The importance of names — getting them right — recently surfaced when, in a group email, I inadvertently introduced family members who live continents apart — one in Scotland, the other between Scotland and Australia — wrong. Realizing after the fact that I had made a Henderson into a Robertson, I followed up with a postscript apology. The person whose surname made him the-son-of-Robert rather than the son-of-Hender obligingly brushed off my “so sorry” — a true gentleman.
The error occurred on the tail end of a busy day, but no excuses. I suffered embarrassment and didn’t pass over this so lightly: It is important to get names right. As a wedding minister, I feel it is inexcusable to make such unfocused mistakes and pride myself on asking for pronunciation guidance from “my” couples, since the written word can be spoken more ways than one.
How many times have we flinched to hear people’s names transposed (as in my email) or murdered in sound value, pronounced incorrectly during important introductions or life ceremonies?
One such goof-up occurred during my late sister-in-law Grace’s celebration of life. The priest actually spoke three different versions of her surname, each hesitantly and each wrong. The errors made in referring to the dear departed lady added discomfort to an already emotionally painful time.
On a light note, we had a great chuckle over an email about the last Green Flash column (The Garden Island, July 24, “Take the plunge into the General Plan”). The email changed my married surname into the name of the sandy savanna of Namibia, South Africa — Kalahari, as in Kalahari Desert. This was due to an overriding auto spell-check on the correspondent’s computer, we learned. Back to the correct name, Kawahara, though. Years ago, my friend Kazuko, born and raised to adulthood in Japan, commented on the “good” surname my husband carried. She wrote down her explanation: the Kawa + the hara translated literally to “rich river bottom,” or a fertile valley. I kept that note.
The importance of names and their meanings was impressed upon me at an early age. My Scottish father spun a tale for my sister and self explaining how the Clan Fraser received the original Norman name from the French fraise, meaning strawberry. We were eating fresh-picked strawberries on a picnic, and I can still conjure the tart-sweet taste of those jeweled berries which underlined the story. I saved that memory.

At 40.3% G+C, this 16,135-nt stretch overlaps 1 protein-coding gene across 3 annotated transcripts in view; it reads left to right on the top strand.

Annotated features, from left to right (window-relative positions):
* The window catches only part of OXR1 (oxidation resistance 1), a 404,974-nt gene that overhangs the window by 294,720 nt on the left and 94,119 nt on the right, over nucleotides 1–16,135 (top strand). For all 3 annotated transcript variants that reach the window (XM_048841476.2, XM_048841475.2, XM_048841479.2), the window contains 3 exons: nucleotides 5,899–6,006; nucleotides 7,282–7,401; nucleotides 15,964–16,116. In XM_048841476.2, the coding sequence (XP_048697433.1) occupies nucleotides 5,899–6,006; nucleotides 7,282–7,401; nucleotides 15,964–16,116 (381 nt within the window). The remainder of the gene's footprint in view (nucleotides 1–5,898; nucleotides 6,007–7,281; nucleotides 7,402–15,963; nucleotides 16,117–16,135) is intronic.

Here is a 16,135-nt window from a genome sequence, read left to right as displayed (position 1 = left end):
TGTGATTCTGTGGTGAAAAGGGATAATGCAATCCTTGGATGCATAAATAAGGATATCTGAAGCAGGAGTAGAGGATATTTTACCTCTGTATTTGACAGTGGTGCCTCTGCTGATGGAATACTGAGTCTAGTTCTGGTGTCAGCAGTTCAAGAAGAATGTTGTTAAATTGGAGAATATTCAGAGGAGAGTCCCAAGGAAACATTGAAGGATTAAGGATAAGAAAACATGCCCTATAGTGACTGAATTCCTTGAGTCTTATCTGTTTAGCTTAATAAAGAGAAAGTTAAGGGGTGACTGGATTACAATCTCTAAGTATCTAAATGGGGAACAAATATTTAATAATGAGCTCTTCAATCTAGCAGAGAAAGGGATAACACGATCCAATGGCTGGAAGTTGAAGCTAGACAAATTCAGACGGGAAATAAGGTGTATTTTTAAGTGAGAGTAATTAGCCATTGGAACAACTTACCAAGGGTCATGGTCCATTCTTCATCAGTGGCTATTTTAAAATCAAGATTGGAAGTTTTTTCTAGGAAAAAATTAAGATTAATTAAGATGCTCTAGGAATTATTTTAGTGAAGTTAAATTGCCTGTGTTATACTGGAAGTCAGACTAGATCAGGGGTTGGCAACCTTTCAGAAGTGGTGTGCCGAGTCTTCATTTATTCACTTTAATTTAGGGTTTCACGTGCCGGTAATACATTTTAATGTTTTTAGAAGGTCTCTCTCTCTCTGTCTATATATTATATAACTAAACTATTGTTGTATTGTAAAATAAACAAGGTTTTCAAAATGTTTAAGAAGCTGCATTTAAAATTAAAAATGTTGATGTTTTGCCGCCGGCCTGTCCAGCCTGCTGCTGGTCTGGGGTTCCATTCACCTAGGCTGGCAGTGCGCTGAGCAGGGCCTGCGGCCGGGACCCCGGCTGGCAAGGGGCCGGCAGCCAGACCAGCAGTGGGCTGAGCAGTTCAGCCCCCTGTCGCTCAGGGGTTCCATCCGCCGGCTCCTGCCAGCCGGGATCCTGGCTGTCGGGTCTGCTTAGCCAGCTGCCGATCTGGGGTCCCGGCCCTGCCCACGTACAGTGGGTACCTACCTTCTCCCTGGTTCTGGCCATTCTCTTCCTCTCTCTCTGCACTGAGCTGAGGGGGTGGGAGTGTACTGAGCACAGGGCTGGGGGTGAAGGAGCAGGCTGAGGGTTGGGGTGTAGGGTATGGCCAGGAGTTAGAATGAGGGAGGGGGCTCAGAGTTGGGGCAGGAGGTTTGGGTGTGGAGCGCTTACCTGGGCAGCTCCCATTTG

Bittersweet and downright difficult memories also attach themselves to names. My husband was given the first name Delano — although he did not come of Huguenot stock — possibly to honor no other than good old Franklin Delano Roosevelt. This was the very president who signed the edict that during World War II slammed all Japanese American citizenry, including my husband’s family, into what are politely called “camps” but were actually prisons, if not concentration camps. In the case of Kauai’s own Kaluaiko‘olau, or Ko‘olau, for short (sometimes referred to as Ko‘olau the Leper), this child of the late 1800s who was named by his grandmother carried the name of his demise, buried in a pit, even as he began his short span of troubled life. There are many other examples throughout written and oral history. (See TGI Green Flashes, “What’s in a name?” I and II, April 27 and May 25, 2015, for more on names.)
We all remember the taunts of early years if a kid’s name lent itself to such possibilities. It seems young people almost pounce on any name and give it a twist — and some are bullying and cruel. This may be abating with more applied lessons of acceptable behavior being taught in the classroom.
On the flip side, there are so many symbolic and lovely names given to children to carry them into adulthood. Here in Hawaii, where the poetry of chant still holds great importance, there exist especially poetic combinations. Some examples: Kawailele, The-Jumping(or Running)-Water vs. Nawailele, two or more such waters (more power, possibly indicated); Keahi, The Fire (no need to explain the inherent energy there); Moanike‘ala, The-Gentle-Perfumed-Breeze; and Puaokalani, The-Flower-of-Heaven. Now known worldwide via Disney is Moana, The Ocean, with all its associative depths and changing qualities. Some free moment, delve into the “Keiki o ka Aina” (Children of the Land) column announcing births in this paper. While reading the names of newborns, you may draw your own conclusions about creativity at work.
I can’t help noticing when someone’s name points to their direction in life, or fits perfectly with their interest or profession. Here, a few symbolic or sound value surnames in my collection: Bolt (as in Lightning), the fastest man in the world; Mass, the man who began the folk Mass tradition of the San Gabriel Mission; Player, a top-notch golfer; and Kruse (John), a crew member of the original Hokulea voyage who is involved with Kauai’s voyaging canoe. Two of the double-barrel names in my collection: Hart Wood, Hawaii’s Territorial times architect; and Cary Valentine, TGI’s former “Juicy Living” columnist and author of “In Love Forever.”
There you have it, Dear Readers, my question: Do you make your name, or does your name subtly influence the making of you?
Dawn Fraser Kawahara, resident author and poet, has focused her supportive interests within the Kauai community since the early 1980s. She and her husband, a retired biology teacher, live in Wailua Homesteads. Their passion for travel flows into the writer’s monthly TGI column, “FarAway Places.” Kawahara’s books are available through Amazon and other outlets. For information, www.kauaiweddingsandbooks.com.